How Did My Incarcerated Ancestor Die?

Henry Louis Gates Jr. and NEHGS Researcher Meaghan Siekman
A Southern chain gang; photo taken between 1900 and 1906  
Library of Congress

Dear Professor Gates:

My paternal great-grandfather, Sylvester Collins, lived in Baker County, Ga., for most of his life. He was sent to prison in the late 1920s. He is said to have died in prison five years later. I have been unable to locate a death certificate for him. I wrote a letter to the Georgia Department of Corrections asking if any records exist, but I did not receive a response. Are there any other references I should review? I do not know Sylvester Collins’ birth date, but his daughter Vivian was born in 1899 or 1900. —Bertha Bailey Whatley


The best way to gather more information about Sylvester Collins and his incarceration is to start with census records. Even those who were imprisoned were included in the federal census. If Sylvester Collins was in prison during the enumeration of the 1930 census, we can determine where exactly he served time, which will also help determine where to look for his death record.

What Census Records Tell Us

We first located Sylvester Collins in U.S. census records residing in Baker County, Ga., in 1900. We know this is your Sylvester Collins because his daughter Vivian (age 1) was recorded in his household. According to the record, Sylvester was born in December 1872 in Georgia. The record also tells you that his occupation was a farmer and that he was renting his home. You will also want to note his wife, Susan, who was born in February 1875 in Georgia.

As a rule, when looking at records, you should be sure to note as much information as you can about a person even if it does not seem to relate to your question directly, since it will provide you with information about that person that you can compare with other records to be sure you are looking at the same person, since spellings or dates can vary across records.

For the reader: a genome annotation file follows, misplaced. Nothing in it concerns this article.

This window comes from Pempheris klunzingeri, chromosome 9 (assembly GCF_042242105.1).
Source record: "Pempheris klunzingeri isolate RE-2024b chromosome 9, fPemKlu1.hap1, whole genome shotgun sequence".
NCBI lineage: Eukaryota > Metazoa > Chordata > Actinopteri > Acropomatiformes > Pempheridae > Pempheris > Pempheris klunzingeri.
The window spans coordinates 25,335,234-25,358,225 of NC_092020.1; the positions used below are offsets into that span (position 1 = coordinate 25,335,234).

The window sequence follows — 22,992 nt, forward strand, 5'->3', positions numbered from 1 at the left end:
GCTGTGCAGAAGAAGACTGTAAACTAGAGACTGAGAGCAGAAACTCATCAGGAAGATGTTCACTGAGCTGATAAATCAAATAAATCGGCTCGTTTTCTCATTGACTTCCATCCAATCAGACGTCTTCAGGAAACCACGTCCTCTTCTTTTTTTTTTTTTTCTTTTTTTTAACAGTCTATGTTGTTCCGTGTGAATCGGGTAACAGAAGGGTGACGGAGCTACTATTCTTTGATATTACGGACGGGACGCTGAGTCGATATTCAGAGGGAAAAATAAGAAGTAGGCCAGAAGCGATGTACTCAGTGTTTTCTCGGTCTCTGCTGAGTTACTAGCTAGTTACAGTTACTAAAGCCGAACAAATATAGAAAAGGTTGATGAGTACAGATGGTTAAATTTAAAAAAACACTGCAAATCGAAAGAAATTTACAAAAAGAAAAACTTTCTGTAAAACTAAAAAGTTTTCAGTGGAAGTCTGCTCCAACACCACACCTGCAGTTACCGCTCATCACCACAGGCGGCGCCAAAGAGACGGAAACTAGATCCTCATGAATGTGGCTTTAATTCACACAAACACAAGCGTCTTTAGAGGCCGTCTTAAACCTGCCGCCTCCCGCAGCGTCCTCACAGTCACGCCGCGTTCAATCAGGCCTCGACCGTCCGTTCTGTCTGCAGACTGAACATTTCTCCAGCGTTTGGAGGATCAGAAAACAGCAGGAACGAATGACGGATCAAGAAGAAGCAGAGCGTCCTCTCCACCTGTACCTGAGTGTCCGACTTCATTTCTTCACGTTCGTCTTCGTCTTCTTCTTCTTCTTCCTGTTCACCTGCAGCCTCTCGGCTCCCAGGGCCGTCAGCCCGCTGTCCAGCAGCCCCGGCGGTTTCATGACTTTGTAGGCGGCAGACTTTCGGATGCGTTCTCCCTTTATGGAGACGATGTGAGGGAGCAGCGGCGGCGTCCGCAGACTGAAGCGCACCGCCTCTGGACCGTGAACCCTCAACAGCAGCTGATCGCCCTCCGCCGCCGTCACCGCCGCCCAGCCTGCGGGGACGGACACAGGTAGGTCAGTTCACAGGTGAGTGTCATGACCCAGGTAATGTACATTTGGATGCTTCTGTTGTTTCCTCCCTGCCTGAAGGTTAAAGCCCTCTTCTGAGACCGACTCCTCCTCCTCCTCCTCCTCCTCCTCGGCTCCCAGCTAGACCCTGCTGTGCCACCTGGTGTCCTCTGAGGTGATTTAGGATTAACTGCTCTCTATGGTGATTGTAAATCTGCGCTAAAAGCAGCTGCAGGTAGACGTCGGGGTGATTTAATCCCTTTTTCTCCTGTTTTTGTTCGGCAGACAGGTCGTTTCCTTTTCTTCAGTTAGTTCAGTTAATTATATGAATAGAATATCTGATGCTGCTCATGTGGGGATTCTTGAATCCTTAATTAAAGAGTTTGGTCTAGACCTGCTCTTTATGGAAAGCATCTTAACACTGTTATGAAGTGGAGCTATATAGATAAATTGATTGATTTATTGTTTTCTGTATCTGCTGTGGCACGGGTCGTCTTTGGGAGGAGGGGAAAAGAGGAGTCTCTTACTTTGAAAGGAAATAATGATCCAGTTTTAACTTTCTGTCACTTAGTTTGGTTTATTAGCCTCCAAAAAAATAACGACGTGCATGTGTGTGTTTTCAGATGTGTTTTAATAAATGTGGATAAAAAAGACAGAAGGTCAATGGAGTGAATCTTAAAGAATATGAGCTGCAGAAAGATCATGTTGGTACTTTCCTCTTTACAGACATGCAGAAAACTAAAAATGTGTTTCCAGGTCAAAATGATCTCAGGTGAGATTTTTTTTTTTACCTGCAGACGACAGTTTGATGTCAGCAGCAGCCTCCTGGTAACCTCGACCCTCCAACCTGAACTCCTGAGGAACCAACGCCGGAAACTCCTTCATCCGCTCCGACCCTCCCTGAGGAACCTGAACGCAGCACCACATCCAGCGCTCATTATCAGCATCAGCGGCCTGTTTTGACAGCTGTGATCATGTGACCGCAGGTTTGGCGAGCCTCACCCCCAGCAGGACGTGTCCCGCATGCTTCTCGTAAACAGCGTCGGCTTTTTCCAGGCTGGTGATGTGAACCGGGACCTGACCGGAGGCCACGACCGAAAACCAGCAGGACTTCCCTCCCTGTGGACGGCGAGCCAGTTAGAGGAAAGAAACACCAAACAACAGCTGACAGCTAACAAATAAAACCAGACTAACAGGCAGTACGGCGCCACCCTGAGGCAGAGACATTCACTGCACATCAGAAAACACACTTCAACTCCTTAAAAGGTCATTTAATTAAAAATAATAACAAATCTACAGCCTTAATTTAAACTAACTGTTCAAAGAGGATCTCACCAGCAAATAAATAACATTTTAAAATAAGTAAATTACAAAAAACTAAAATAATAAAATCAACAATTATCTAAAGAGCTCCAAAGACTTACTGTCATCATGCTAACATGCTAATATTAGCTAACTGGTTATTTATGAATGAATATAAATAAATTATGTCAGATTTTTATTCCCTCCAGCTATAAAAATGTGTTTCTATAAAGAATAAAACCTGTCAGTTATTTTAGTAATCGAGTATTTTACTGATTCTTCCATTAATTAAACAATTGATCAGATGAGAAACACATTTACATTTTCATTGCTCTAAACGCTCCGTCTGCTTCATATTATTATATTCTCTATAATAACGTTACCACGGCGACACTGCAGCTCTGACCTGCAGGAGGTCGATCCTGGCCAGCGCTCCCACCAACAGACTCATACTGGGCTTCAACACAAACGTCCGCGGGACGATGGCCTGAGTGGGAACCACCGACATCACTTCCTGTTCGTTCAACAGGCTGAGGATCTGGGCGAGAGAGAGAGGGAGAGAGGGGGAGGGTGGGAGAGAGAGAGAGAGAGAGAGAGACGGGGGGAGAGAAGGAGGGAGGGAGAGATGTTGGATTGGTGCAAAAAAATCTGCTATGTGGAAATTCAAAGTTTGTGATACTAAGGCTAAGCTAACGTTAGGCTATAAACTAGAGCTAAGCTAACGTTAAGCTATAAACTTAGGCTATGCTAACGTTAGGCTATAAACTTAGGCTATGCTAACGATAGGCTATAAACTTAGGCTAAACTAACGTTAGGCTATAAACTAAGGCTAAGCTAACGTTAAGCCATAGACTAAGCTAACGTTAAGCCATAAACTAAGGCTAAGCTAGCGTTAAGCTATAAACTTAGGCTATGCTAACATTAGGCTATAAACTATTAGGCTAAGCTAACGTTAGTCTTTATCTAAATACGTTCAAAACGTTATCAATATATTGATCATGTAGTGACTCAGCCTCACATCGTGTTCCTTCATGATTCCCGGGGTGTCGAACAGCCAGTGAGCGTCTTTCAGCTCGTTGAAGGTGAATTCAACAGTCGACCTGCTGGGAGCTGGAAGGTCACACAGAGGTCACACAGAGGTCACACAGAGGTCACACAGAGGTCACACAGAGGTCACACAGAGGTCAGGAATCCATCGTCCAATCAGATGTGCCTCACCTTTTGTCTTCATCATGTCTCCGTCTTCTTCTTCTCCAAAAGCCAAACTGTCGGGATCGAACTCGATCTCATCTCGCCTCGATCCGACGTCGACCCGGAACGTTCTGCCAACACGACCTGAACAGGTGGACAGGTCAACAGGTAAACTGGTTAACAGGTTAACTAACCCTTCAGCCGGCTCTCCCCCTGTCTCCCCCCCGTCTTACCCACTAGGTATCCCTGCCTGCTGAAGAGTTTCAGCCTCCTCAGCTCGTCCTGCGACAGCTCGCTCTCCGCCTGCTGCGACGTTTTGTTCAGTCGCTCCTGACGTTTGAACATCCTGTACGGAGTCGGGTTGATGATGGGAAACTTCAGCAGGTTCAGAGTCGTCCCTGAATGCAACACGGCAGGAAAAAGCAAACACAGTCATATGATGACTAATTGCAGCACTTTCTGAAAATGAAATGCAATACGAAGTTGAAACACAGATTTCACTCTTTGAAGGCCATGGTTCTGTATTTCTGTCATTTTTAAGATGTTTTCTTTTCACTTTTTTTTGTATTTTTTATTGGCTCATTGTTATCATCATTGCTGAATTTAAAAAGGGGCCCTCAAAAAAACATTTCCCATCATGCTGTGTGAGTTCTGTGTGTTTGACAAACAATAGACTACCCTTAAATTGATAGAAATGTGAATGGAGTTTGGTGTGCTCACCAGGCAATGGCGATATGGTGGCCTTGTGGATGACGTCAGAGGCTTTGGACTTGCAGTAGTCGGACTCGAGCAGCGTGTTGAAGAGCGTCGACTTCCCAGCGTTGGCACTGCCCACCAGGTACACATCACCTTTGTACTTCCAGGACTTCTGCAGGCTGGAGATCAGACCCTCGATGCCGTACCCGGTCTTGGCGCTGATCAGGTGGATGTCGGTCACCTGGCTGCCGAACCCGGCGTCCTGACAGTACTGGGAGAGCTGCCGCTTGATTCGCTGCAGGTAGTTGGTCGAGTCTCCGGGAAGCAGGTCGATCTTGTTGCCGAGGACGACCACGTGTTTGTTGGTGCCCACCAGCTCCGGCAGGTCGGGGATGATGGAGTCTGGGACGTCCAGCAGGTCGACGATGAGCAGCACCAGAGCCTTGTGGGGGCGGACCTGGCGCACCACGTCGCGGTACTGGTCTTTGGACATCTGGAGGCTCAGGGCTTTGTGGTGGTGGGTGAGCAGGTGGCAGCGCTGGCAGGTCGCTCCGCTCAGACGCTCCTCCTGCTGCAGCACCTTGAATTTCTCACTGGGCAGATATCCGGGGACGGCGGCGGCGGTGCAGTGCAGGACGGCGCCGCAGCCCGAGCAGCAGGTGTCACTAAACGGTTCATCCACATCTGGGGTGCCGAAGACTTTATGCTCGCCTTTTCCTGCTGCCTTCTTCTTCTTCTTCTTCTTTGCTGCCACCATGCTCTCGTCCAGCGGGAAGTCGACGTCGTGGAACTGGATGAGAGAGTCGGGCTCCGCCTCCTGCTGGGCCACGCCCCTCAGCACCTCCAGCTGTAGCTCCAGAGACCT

With the information about his family, we were able to locate him in 1920, although his name was recorded as Vester Collins. He was still residing in Baker County, and his wife’s name was recorded as Susey. This matches what you know about Sylvester in that he was not incarcerated until the late 1920s, so at this time he was still residing with his family. Vivian was no longer in the household, but there were three other daughters—Ever (age 17), Essey (age 15) and Eliza (age 12)—all living in his household. Keep in mind for future research that records for his children may reveal more information about Sylvester himself, so it is always a good idea to note down family members.


Incarceration Under Jim Crow

We expected Sylvester to be in prison in 1930 based on what you know about him, and we were correct in our assumptions. We located him as Sylvester Callins in the 1930 census, when he was a prisoner in the “Baker County Chain Gang.” In this record Sylvester was 57 years old, placing his birth around 1873, which matches what we know about him. This means that Sylvester was incarcerated locally. Baker County does have a small jail facility in Newton, which could be where he was held. If you are having trouble getting information from the Georgia Department of Corrections, you could try the Baker County Sheriff’s Office to see if it has any records.


Your great-grandfather’s experience was a far-too-common one for African Americans in the Jim Crow South. In the chain gangs, shackled convicts were forced to perform backbreaking manual labor in a system that some have likened to a new form of slavery.

As Eric Cummins explains in his entry in the “Criminal Justice System and African Americans” section of Africana: The Encyclopedia of the African and African American Experience: “In Georgia, where in 1908 black convicts outnumbered white prisoners nearly ten to one, convict camps swelled with prisoners convicted of property crimes, including ‘larceny after trust’ (that is, breaking a labor contract). Georgia’s chain gangs were 95 percent black, made up primarily of those convicted of misdemeanors. Chain-gang work on the roads was regarded as ideal for blacks, who were perceived as racially suited to the heavy, unskilled labor it required and in need of the discipline of coerced outdoor labor.” While the practice mostly died out in the U.S. during the 20th century, it is worth noting that a few chain gangs persist to this day in states such as Florida and Arizona.